Book: Why the Romantics Matter
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Why the Romantics Matter
Peter Gay, Sterling Professor Emeritus of History
(Yale University Press)
In this book, Peter Gay reformulates the definition of romanticism and provides a fresh account of the achievements of romantic writers and artists in all media.
Gay asks the recurring questions about how to interpret romantic figures and their works: Who qualifies to be a romantic? What ties together romantic figures who practice in different countries, employ different media, even live in different centuries? How is modernism indebted to romanticism, if at all?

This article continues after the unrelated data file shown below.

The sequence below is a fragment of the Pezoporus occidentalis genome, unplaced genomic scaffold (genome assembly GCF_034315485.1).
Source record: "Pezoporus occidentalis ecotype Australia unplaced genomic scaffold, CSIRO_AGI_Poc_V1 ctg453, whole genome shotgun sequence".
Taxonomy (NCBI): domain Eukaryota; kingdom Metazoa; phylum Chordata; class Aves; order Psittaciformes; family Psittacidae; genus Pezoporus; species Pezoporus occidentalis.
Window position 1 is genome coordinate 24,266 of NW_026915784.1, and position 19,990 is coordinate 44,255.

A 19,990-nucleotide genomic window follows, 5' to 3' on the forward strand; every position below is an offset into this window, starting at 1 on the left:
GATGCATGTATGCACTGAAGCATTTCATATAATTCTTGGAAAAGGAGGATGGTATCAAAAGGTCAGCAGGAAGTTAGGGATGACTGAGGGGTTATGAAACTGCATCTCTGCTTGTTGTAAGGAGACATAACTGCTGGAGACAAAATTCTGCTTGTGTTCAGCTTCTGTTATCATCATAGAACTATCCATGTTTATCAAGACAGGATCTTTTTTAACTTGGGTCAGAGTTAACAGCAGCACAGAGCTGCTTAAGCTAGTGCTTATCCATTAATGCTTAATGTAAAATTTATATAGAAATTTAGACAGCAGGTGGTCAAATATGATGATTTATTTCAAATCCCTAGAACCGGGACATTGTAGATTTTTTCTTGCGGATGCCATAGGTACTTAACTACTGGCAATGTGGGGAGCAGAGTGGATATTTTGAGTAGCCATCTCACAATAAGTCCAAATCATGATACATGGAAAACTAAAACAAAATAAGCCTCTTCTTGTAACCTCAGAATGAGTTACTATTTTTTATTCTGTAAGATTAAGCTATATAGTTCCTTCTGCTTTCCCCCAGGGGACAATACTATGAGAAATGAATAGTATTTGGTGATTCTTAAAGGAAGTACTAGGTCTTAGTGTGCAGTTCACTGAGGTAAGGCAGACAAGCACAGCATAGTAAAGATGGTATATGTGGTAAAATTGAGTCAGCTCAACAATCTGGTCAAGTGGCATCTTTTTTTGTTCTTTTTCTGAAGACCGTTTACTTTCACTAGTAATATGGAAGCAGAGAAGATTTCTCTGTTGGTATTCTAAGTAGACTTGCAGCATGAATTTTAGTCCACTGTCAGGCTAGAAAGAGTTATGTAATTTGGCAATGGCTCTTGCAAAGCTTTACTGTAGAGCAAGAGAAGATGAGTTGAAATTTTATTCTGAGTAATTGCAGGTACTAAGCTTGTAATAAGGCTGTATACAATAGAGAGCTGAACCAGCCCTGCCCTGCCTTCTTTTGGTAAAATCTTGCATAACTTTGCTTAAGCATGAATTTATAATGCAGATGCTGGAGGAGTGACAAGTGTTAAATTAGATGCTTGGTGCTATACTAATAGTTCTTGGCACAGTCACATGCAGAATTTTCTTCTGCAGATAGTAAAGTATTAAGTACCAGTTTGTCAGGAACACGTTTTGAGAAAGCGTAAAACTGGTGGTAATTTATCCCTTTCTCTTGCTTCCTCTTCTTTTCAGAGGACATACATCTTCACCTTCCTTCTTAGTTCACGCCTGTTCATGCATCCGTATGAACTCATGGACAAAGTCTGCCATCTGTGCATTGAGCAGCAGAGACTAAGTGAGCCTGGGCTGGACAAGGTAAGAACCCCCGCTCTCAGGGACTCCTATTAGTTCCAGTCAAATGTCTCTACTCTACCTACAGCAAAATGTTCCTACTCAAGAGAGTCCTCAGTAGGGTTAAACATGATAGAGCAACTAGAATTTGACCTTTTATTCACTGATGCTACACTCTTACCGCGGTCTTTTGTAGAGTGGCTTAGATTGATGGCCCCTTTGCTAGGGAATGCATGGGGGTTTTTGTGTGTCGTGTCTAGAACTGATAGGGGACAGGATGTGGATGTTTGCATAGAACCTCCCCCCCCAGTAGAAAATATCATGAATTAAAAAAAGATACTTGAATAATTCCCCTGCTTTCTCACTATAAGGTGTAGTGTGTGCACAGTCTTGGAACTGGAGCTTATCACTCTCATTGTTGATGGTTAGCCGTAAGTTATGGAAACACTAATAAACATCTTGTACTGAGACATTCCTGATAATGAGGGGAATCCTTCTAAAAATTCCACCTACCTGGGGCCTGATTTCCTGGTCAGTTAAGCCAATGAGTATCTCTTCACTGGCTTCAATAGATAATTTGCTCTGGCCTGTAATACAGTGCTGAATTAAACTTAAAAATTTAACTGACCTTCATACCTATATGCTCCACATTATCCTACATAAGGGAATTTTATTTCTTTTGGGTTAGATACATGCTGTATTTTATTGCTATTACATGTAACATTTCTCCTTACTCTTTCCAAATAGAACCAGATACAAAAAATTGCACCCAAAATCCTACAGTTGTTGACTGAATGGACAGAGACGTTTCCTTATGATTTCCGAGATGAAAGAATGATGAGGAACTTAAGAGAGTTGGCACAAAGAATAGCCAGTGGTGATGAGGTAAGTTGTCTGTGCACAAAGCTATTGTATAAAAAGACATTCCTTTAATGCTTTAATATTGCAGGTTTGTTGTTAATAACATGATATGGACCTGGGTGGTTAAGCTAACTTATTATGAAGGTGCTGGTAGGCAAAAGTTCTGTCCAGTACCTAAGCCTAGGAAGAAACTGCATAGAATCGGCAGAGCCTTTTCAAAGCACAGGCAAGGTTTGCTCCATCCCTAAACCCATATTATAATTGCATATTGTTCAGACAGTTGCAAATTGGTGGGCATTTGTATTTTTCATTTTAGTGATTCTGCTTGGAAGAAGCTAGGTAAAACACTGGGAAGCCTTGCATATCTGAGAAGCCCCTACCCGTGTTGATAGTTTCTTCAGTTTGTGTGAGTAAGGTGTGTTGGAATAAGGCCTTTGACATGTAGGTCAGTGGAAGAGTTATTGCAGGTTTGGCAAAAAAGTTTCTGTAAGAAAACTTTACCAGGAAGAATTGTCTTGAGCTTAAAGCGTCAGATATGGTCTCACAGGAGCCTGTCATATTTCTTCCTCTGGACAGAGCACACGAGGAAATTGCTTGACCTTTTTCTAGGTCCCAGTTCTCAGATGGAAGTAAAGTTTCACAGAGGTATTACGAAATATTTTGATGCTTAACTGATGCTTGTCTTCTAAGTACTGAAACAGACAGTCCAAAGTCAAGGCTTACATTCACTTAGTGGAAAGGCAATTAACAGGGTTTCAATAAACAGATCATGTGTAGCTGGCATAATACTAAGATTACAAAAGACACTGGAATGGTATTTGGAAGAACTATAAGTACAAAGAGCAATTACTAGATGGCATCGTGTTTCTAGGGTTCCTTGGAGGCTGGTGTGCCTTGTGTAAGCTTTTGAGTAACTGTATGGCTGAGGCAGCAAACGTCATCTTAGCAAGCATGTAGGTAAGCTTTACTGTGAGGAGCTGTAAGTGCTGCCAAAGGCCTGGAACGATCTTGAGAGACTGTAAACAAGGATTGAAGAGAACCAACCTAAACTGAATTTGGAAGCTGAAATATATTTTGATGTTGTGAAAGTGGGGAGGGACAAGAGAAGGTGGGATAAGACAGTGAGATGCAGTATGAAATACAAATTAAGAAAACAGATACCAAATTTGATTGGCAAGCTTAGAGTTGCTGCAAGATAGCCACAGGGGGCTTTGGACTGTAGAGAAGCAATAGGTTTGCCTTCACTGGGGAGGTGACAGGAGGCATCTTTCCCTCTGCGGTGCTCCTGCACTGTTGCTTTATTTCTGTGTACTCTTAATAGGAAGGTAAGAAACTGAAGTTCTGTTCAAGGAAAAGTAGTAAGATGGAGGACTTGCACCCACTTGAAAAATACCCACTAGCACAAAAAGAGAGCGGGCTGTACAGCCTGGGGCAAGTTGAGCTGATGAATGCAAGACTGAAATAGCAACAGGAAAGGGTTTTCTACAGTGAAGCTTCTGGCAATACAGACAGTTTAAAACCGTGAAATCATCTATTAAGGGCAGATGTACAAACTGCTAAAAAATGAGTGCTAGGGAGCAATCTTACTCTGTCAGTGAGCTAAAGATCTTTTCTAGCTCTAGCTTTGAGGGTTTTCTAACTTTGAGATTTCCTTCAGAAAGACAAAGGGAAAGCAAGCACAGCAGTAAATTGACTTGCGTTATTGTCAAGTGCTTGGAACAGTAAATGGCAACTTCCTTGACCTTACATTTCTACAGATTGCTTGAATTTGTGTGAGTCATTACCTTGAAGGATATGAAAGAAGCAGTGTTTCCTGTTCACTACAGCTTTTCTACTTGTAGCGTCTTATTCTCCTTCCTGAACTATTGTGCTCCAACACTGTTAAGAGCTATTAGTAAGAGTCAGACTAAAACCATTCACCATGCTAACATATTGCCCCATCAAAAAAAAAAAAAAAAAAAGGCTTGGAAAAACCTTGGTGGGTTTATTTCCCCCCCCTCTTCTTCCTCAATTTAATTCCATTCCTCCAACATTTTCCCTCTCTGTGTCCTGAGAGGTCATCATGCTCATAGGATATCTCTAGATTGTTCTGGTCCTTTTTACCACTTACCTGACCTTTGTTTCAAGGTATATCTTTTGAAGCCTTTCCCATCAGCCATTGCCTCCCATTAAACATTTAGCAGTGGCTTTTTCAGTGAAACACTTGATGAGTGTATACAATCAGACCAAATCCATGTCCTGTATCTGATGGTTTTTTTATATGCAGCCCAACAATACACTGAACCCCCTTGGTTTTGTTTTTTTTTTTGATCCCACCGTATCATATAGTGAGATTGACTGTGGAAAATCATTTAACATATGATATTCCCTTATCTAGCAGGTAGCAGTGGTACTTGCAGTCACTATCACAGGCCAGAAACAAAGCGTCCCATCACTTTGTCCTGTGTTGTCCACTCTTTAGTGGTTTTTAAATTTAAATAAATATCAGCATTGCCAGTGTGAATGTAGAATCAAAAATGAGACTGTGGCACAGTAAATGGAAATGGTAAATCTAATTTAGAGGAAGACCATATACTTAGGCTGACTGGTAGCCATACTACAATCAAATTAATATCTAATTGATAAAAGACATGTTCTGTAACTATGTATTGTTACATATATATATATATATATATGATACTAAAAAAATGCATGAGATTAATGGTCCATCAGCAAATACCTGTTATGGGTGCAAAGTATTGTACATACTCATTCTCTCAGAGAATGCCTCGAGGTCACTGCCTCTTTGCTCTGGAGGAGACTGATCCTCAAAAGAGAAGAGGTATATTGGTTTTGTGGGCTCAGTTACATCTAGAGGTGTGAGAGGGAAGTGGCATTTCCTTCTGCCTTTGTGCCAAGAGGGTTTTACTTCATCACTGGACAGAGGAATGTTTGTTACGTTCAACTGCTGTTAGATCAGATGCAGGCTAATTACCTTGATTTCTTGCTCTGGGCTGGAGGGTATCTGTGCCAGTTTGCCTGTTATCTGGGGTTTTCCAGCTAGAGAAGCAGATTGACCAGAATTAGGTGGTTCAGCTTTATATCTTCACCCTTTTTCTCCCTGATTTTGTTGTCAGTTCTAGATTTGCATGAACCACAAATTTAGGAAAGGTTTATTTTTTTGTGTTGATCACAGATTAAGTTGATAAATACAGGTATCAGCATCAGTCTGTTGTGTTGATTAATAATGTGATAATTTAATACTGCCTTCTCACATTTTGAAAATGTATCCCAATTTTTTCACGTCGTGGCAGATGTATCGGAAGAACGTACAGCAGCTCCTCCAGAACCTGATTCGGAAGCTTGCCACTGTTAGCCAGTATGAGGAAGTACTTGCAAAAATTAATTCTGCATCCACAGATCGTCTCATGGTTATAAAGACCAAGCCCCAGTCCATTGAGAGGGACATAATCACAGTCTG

Guiding readers through the history of the romantic movement across Britain, France, Germany, and Switzerland, Gay argues that the best way to conceptualize romanticism is to accept its complicated nature and acknowledge that there is no “single basket” to contain it. Gay conceives of romantics in “families,” whose individual members share fundamental values but retain unique qualities. He concludes by demonstrating that romanticism extends well into the 20th century, where its deep and lasting impact may be measured in the work of writers such as T.S. Eliot and Virginia Woolf.